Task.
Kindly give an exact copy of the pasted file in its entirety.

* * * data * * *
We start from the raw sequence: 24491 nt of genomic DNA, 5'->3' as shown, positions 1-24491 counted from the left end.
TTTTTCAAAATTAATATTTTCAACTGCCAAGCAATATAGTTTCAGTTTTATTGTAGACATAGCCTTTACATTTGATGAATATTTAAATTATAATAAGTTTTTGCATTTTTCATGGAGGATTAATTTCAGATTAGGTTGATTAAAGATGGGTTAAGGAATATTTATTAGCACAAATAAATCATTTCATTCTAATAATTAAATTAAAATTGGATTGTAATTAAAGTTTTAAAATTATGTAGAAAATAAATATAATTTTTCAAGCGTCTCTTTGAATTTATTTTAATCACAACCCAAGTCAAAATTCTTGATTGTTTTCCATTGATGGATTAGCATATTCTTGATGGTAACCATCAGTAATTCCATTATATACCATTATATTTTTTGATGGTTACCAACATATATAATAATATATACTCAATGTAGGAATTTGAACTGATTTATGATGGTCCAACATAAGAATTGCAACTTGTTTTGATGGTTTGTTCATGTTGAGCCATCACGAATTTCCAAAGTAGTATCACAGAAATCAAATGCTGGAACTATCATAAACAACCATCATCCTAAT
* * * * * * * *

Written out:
We start from the raw sequence: 24491 nt of genomic DNA, 5'->3' as shown, positions 1-24491 counted from the left end.
TTTTTCAAAATTAATATTTTCAACTGCCAAGCAATATAGTTTCAGTTTTATTGTAGACATAGCCTTTACATTTGATGAATATTTAAATTATAATAAGTTTTTGCATTTTTCATGGAGGATTAATTTCAGATTAGGTTGATTAAAGATGGGTTAAGGAATATTTATTAGCACAAATAAATCATTTCATTCTAATAATTAAATTAAAATTGGATTGTAATTAAAGTTTTAAAATTATGTAGAAAATAAATATAATTTTTCAAGCGTCTCTTTGAATTTATTTTAATCACAACCCAAGTCAAAATTCTTGATTGTTTTCCATTGATGGATTAGCATATTCTTGATGGTAACCATCAGTAATTCCATTATATACCATTATATTTTTTGATGGTTACCAACATATATAATAATATATACTCAATGTAGGAATTTGAACTGATTTATGATGGTCCAACATAAGAATTGCAACTTGTTTTGATGGTTTGTTCATGTTGAGCCATCACGAATTTCCAAAGTAGTATCACAGAAATCAAATGCTGGAACTATCATAAACAACCATCATCCTAAT